What’re you saying when you “Like” a story about the Syrian Civil War in your Facebook News Feed?
Maybe that you enjoyed reading the story. Or maybe the fact the story’s even being covered in the first place. Or just the idea that whoever posted the article is spreading some kind of awareness. Of course, you could just be expressing your approval for the war in Syria.
And then: What are you saying if the next thing you “Like” is a picture of a friend’s baby?
Facebook’s the most pervasive single entity in the history of the worldnearly two billion worldwide users. It’s already had a massive impact on advertising and media, to say nothing of the way we interact with one another, and it could end up playing a critical role in a paradigm shift of the entertainment business as we know it. And of course, Facebook’s dramatic impact on politics (or lack thereof) has been argued ad nauseam since November.
Central to that experience is the Like. Introduced in 2009, the feature’s become so ubiquitous that “like” now tends to be associated with Facebook, as a proper noun: A Like. In 2010, Facebook claimed it saw 1 billion likes per day. And that was seven years ago.
Some of those Likes have consequences. A court in Switzerland recently fined a man 4,000 Swis francs (about $4,100) for hitting the button on a series of Facebook posts falsely accusing an animal rights activist of being a racist and fascist.
“The defendant clearly endorsed the unseemly content and made it his own,” the court said in a statement. America’s had a run in with this issue, too. In 2013, a group of employees at a Sheriff’s department were laid off, sometime after having “Liked” the Facebook page of the sheriff’s opponent in an upcoming election. The employees sued.
They lost at first, with a judge ruling that a Like on Facebook is not, in fact, protected speech. They then won on appeal, with a three-judge panel unanimously finding that a Like is indeed speech, and therefore, protected under the First Amendment.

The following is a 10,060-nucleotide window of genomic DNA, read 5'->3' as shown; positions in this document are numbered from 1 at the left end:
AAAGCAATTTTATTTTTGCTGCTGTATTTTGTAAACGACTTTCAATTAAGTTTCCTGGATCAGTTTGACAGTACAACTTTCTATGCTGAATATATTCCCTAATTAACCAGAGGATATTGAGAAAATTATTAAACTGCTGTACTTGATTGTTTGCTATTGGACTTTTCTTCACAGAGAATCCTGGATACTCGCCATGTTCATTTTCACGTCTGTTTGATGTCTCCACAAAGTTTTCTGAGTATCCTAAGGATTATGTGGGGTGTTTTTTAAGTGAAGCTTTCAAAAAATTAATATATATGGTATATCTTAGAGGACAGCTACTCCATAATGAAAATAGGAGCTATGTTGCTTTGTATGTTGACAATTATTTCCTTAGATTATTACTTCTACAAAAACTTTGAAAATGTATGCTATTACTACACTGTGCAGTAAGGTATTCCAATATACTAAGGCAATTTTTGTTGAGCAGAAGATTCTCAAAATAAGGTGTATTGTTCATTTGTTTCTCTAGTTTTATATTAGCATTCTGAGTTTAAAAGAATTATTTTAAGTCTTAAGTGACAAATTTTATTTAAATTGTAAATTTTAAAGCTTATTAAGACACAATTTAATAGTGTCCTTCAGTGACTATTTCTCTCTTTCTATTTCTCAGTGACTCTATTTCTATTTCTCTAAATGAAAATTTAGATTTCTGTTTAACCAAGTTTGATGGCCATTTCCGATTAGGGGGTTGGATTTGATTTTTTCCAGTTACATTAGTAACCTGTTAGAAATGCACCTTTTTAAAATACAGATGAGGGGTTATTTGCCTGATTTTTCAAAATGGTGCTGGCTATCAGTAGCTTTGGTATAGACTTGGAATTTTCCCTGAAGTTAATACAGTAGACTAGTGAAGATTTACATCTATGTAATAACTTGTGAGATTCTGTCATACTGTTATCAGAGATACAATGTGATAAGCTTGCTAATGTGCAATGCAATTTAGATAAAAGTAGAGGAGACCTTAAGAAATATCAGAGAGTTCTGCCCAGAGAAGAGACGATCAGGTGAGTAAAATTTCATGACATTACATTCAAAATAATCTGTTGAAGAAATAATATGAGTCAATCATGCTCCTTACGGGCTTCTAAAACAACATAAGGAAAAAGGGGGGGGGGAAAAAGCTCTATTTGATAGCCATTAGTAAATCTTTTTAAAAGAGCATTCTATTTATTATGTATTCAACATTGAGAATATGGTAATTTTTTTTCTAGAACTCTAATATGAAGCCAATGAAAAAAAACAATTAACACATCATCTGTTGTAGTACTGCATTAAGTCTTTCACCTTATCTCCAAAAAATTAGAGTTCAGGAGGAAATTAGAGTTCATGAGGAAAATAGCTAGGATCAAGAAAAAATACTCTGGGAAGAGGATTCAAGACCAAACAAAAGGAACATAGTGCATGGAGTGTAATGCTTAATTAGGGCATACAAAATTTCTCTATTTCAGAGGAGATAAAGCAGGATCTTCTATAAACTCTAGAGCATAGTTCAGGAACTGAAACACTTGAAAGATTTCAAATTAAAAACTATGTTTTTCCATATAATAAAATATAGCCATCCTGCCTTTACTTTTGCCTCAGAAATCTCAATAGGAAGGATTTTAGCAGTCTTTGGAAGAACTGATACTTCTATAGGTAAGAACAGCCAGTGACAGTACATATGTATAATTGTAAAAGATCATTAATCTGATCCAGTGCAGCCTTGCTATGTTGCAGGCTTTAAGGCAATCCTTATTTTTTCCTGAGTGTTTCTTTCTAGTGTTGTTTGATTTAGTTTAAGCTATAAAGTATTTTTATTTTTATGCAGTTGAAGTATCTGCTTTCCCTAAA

“On the most basic level, clicking on the ‘like’ button literally causes to be published the statement that the User ‘likes’ something, which is itself a substantive statement,” wrote Chief Judge Williams Traxler in the judgment.
At the core of both these causes is what a Like actually means. In Switzerland, the legal precedent is now that it’s an endorsement. In the United States, a Like is speechand according to at least one judge, a literal expression of liking something.
But let’s be real: There’s no possible way this jives with the experiences of anybody who’s ever actually spent time on Facebook.
Parsing intent from someone hitting a button on the Internet is, at best, a faulty calculus of context. Trying to figure out what a Like means is a question that requires knowing everything about the time, place, content, and people involved in said Like. In a world where Facebook networks often include friends, family, colleagues, frenemies, old friends, and whoever else is around, that’s an incredibly messy proposition.
The reality that pressing “Like” isn’t the same thing as saying “like” wasn’t lost on Facebook. After years of jokes about needing a dislike button, the company introduced a variety of responses in October 2015, including anger and sadness. There’s still no Dislike button, but people had been given a way to issue a subtler, more meaningful response than just hitting “Like.”
And yet, the Like reigns supreme, with way more use than those emotional responses (thanks in part to Facebook’s design choices). It remains dominant and vague. In that sense, it’s taken on meaning unto itself. A Facebook Like is a Facebook Like, and no two Likes are the same.
Where the Like has very definite meaning, though? Inside Facebook. We know that Facebook’s almighty algorithm takes Likes to mean that the post should be amplified, shown to more people. Where Facebook’s concerned, a like is more than an endorsementit’s a positive signal.
“The act of liking something [on Facebook] is the lowest-hanging fruit of interaction design.”
“There’s no global consensus on what the Like button means some do it to validate a friends photo or a colleague’s point of view, others use it to follow a brand or celebrity to ensure that content always pops up in their feed,” said Sarah Sampsel, design director at Work & Co. “Either way, the act of liking something is the lowest-hanging fruit ofinteraction design.”
Perhaps therein lies the truest meaning of Facebook, if one exists. Facebook wants you to spend time on Facebook, especially in the news feed. If a Like is a positive signal that a post will keep you on Facebook for more time, a Like, in those terms, expresses the value of that post in terms of time.
So, again: A story about the war in Syria and a photo of a baby might have nothing in common…except that they might both be worth my time.
Or, rather, things I consider worth of the time of others.
Look at this baby.
Read this story. But, really:
Like what I Like. Whether you like it or not.
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